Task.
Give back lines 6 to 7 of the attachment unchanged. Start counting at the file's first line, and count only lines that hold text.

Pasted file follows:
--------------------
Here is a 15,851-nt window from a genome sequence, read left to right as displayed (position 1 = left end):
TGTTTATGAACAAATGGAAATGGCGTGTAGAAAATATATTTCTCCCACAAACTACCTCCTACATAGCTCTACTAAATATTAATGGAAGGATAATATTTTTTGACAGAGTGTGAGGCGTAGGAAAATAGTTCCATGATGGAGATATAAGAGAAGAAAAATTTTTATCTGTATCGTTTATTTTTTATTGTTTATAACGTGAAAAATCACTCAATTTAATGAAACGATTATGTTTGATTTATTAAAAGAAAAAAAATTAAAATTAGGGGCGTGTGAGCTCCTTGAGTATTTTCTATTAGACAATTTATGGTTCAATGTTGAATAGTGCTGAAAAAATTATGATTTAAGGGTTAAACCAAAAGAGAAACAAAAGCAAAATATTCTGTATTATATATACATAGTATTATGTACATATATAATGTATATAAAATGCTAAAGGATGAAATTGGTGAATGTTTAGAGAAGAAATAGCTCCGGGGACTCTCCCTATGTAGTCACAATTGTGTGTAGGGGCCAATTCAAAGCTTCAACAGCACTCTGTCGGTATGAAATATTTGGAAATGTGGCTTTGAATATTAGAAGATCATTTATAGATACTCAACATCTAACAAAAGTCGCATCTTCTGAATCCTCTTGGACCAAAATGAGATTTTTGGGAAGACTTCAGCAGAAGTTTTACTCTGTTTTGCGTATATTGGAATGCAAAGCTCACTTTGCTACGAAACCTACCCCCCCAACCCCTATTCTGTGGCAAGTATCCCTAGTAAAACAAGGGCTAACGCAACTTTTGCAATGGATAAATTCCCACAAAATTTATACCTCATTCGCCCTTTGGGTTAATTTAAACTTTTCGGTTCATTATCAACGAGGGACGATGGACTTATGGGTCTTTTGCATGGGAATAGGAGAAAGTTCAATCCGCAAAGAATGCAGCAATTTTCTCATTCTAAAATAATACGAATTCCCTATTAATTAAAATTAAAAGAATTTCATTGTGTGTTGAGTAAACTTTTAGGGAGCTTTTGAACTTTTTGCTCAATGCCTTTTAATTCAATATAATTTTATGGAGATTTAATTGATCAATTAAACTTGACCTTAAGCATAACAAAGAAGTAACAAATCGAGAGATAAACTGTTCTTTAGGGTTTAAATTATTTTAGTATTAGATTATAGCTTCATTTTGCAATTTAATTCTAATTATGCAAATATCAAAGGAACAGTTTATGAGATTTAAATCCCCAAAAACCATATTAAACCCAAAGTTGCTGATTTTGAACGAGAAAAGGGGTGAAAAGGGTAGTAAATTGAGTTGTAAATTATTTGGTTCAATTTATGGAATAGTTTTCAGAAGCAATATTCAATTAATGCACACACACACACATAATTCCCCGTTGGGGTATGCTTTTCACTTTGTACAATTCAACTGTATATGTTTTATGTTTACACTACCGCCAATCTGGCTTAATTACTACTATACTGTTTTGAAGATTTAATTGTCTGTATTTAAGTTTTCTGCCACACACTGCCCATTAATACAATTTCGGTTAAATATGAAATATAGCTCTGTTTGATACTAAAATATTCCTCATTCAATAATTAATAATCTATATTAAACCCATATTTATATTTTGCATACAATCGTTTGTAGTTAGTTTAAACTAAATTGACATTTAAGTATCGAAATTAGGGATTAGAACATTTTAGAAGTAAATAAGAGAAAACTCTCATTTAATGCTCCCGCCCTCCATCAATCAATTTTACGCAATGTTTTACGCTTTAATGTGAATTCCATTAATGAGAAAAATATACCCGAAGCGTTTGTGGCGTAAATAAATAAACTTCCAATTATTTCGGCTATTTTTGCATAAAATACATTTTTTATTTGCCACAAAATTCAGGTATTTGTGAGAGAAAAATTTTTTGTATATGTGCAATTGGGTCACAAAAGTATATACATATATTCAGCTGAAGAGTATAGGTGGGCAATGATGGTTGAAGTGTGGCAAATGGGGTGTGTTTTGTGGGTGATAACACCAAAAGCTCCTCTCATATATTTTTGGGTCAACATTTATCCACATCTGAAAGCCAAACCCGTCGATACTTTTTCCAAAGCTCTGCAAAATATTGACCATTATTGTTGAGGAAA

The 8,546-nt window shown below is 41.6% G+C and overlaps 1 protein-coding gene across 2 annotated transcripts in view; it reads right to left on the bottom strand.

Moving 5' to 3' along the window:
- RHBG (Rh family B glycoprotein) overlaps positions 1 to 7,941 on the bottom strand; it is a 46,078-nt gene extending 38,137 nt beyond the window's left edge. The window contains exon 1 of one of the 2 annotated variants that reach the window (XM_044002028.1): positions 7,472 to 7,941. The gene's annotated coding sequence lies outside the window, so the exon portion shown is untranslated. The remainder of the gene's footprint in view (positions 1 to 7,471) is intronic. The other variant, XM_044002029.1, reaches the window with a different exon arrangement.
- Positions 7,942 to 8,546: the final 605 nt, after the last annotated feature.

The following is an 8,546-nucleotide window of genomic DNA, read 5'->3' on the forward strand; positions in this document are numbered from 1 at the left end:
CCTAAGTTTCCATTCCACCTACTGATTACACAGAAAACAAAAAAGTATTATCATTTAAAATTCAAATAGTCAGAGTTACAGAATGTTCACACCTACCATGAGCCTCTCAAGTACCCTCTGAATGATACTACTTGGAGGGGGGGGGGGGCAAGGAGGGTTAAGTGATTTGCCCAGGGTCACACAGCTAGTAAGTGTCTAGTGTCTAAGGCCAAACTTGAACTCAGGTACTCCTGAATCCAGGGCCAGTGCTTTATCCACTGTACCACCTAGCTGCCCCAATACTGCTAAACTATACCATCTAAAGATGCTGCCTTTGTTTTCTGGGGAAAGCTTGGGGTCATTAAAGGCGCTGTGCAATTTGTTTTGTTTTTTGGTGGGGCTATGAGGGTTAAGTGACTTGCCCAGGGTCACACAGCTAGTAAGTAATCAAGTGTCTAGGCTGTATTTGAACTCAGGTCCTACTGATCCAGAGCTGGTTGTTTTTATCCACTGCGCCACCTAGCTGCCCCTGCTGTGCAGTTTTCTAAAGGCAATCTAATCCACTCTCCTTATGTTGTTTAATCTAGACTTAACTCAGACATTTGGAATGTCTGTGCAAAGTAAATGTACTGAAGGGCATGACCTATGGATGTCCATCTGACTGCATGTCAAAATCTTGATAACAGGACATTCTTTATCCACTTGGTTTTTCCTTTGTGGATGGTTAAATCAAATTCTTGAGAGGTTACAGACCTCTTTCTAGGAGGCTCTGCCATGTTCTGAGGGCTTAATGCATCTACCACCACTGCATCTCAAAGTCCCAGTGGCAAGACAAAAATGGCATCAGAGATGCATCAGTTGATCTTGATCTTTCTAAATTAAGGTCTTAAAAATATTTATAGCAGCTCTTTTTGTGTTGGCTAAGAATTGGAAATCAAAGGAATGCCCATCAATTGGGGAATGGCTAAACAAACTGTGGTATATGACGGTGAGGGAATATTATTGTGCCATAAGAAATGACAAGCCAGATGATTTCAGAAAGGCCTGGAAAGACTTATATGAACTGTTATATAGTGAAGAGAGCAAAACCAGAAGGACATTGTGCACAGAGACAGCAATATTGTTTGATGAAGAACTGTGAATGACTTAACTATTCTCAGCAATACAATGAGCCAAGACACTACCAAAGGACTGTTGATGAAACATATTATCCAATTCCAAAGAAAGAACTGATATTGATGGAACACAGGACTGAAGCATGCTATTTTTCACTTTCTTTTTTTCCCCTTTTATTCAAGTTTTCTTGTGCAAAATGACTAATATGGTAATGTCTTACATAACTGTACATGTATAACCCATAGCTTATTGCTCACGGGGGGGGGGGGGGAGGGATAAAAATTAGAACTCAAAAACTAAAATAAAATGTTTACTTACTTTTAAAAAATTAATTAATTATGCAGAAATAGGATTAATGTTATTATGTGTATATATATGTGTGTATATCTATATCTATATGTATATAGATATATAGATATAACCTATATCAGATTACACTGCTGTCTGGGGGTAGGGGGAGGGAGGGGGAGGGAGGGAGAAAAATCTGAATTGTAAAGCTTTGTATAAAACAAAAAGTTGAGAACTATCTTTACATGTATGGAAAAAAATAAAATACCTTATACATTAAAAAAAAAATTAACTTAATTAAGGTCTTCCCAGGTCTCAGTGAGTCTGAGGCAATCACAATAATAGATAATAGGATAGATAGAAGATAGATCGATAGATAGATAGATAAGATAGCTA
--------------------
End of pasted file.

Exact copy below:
- Positions 7,942 to 8,546: the final 605 nt, after the last annotated feature.

The following is an 8,546-nucleotide window of genomic DNA, read 5'->3' on the forward strand; positions in this document are numbered from 1 at the left end: